Wonderful World of Blood with Michael Moseley
Xtreme Everest’s Dr Dan Martin and Dr Edward (Ned) Gilbert-Kawai featured on the recent BBC Four documentary “The Wonderful World of Blood with Dr Michael Mosley”.
Dr Michael Mosely, who is famed for his previous documentaries where he has looked at the fascinating world of parasites and explored “The truth about exercise”, came to the Institute of Sport Exercise and Health (ISEH) where both the Xtreme Everest and CASE Medicine are based, to look at how blood is affected at altitude.
Taking advantage of the skills and knowledge of the Xtreme Everest team, Dr Mosely was put through a series of tests at the ISEH, which the team have also undertaken at Everest base camp in both 2007 and 2013. Included was a CPET test to look at his VO2 max, which will show the maximum rate his blood can pass oxygen to his muscles.
Dr Gilbert-Kawai took the chance to also show Michael his capillaries, which are the smallest blood vessels in the human body, using an IDF (Incident Darkfield Imaging) camera. Xtreme Everest undertook this testing at both sea level and altitude on their expeditions to look at difference in flow at the different heights but also to see if there was significant difference between lowlanders and Sherpas.
The programme also explained how Xtreme Everest has undertaken research at altitude in the Himalayas, to look at what low oxygen environments can do to the human body and if we can learn anything from this that can be taken back to patients to improve survival rates.
Dr Martin invited Dr Mosley to visit the hypoxic chamber for four hours, taking him to a “height” of 4,500 meters which is around 12% oxygen. The ISEH’s hypoxic chamber allows researchers to recreate these environments at sea level. As Dr Mosley says “I just have to cross the room” within the ISEH Laboratory and he can be at the summit of Mont Blanc.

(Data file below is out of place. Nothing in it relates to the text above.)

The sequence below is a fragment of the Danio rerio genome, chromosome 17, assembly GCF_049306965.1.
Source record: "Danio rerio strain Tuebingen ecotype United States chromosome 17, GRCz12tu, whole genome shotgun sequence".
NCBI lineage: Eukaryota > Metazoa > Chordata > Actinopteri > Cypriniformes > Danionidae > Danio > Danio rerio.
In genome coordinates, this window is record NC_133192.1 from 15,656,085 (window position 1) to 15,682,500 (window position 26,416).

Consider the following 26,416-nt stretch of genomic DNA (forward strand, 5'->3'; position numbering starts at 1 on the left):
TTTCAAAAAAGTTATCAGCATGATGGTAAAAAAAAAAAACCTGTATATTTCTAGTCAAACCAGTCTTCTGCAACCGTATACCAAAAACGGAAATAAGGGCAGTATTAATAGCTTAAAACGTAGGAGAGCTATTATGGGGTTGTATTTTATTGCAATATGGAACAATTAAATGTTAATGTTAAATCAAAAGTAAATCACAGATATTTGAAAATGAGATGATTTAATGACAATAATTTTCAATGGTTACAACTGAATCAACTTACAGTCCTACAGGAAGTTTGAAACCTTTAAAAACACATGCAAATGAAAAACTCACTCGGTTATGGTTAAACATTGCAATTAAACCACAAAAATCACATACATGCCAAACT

The chamber at the ISEH allows researchers to reduce oxygen levels to examine in-depth how the body takes on and uses oxygen, providing valuable insights into how intensive care patients who have hypoxia (lower oxygen levels), can be helped in the future. Dr Martin explains how Michael’s body will sense the reduced level of oxygen prompting his heart to pump faster and harder to push more oxygen around his body to compensate for the lack of oxygen. Dr Mosley finds after an hour his oxygen levels have dropped to 80% and he begins to feel very unwell. This is typical of what patients in intensive care will also experience as their oxygen levels drop. After four hours in the chamber there is a 40% difference in his erythropoietin jumping from 5.5mU/ml to 7.7mU/ml.
As Michael notes, to explore what happens to our blood in low oxygen environments further he would need to live in the chamber for a month. Xtreme Everest investigators and team spent three months living at altitude during their two expeditions, helping to show significant changes in the human body which could be used to improve patient care in the future.
To watch the documentary in full, visit the BBC iPlayer